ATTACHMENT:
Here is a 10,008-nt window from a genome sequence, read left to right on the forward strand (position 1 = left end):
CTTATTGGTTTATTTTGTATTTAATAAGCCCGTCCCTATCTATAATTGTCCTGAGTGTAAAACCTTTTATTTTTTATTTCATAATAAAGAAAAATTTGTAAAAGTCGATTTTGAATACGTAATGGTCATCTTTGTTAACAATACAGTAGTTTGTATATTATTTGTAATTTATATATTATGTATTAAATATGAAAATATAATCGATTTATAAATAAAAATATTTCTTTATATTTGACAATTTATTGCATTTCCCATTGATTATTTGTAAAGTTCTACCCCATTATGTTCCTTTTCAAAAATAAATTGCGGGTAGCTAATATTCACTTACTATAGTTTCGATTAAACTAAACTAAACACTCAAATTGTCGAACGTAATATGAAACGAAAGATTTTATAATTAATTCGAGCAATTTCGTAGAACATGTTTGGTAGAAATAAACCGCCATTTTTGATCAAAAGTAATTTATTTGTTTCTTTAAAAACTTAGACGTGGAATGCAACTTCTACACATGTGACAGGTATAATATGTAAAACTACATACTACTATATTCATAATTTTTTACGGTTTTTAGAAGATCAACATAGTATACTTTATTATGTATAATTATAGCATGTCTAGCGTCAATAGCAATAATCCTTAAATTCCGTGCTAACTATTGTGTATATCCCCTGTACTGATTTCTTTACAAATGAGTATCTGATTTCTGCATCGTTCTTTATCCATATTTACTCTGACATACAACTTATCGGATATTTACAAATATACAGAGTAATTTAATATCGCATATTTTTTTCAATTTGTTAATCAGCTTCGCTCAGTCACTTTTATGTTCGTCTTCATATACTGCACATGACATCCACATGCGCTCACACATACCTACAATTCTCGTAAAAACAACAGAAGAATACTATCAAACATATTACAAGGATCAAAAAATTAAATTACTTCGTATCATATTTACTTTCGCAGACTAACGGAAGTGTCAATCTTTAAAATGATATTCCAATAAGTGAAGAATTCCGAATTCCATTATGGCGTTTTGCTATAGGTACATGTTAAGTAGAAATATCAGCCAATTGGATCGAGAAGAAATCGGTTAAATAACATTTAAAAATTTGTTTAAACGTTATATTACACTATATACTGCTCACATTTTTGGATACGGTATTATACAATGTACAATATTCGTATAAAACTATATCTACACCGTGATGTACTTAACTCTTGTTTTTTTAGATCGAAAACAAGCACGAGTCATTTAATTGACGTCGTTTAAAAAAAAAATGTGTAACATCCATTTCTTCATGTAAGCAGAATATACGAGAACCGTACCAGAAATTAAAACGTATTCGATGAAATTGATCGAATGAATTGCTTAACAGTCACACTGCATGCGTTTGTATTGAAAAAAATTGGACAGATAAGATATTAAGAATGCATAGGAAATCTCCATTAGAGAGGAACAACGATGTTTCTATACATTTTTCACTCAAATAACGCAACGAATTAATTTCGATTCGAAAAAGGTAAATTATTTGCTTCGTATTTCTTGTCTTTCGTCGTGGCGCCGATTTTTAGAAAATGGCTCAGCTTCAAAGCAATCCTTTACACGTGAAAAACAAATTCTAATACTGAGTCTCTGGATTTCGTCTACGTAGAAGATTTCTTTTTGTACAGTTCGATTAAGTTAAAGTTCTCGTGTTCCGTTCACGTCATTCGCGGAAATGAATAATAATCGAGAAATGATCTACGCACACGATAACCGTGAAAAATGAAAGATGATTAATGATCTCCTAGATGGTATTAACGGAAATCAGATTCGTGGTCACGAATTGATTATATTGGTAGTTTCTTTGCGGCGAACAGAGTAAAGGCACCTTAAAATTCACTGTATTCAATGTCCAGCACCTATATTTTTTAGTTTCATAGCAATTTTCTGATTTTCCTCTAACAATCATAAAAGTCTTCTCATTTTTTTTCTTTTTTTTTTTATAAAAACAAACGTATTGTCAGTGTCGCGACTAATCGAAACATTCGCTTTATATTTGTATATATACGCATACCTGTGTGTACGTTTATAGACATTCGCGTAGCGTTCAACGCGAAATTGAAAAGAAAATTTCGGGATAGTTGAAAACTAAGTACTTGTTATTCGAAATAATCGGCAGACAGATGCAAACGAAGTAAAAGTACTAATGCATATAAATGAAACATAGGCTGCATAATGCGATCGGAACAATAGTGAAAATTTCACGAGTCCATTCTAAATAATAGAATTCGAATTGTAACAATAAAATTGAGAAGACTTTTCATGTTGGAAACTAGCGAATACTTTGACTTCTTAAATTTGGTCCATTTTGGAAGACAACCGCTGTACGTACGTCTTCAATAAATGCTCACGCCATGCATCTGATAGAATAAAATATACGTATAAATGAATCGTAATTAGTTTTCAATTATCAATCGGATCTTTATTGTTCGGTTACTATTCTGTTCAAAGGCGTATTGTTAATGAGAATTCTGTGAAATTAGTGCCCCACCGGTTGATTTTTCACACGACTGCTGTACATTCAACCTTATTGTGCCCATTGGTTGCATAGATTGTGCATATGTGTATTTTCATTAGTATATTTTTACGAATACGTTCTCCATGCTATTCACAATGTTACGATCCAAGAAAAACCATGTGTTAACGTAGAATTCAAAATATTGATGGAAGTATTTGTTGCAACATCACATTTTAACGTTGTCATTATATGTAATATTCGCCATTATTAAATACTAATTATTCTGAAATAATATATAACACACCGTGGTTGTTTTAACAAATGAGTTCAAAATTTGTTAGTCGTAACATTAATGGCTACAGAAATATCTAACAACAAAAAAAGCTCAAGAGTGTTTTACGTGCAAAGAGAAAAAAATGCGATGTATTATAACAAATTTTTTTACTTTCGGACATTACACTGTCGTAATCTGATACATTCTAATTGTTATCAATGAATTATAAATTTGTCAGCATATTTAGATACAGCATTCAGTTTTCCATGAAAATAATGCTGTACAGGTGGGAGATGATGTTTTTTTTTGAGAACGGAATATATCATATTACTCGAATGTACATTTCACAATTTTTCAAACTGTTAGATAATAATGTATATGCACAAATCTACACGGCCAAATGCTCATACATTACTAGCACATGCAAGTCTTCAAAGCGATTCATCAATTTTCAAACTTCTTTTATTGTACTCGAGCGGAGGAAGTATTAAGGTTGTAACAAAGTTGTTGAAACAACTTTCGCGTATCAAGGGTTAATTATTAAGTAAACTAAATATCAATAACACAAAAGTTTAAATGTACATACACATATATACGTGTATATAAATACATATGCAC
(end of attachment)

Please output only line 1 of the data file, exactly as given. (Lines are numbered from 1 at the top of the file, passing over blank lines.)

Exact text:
Here is a 10,008-nt window from a genome sequence, read left to right on the forward strand (position 1 = left end):